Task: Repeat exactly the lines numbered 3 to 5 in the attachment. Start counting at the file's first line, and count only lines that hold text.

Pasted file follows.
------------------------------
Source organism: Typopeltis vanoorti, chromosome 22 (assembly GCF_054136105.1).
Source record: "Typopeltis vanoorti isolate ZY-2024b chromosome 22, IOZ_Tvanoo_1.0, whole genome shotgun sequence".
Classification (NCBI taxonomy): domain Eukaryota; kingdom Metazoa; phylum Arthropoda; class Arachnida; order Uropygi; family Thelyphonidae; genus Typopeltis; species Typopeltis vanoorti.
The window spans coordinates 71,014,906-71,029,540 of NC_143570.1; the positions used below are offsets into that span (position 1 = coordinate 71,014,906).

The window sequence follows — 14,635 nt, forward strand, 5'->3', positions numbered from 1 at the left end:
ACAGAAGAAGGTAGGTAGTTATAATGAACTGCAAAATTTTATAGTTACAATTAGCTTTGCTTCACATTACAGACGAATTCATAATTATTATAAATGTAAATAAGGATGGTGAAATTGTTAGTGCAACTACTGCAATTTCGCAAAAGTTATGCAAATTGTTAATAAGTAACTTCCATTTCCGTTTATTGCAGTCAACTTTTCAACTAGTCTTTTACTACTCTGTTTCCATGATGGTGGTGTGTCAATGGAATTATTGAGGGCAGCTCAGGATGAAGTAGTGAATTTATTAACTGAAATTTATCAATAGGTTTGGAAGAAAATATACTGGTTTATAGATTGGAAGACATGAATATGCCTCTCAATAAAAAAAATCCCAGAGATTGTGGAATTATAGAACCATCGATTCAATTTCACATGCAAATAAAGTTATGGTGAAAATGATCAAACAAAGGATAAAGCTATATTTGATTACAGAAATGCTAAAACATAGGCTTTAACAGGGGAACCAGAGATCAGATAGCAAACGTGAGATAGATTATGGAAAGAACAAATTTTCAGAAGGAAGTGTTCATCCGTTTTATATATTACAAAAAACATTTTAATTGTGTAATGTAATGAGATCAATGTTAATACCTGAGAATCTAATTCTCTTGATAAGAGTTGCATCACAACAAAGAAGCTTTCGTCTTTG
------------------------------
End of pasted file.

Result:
Classification (NCBI taxonomy): domain Eukaryota; kingdom Metazoa; phylum Arthropoda; class Arachnida; order Uropygi; family Thelyphonidae; genus Typopeltis; species Typopeltis vanoorti.
The window spans coordinates 71,014,906-71,029,540 of NC_143570.1; the positions used below are offsets into that span (position 1 = coordinate 71,014,906).

The window sequence follows — 14,635 nt, forward strand, 5'->3', positions numbered from 1 at the left end: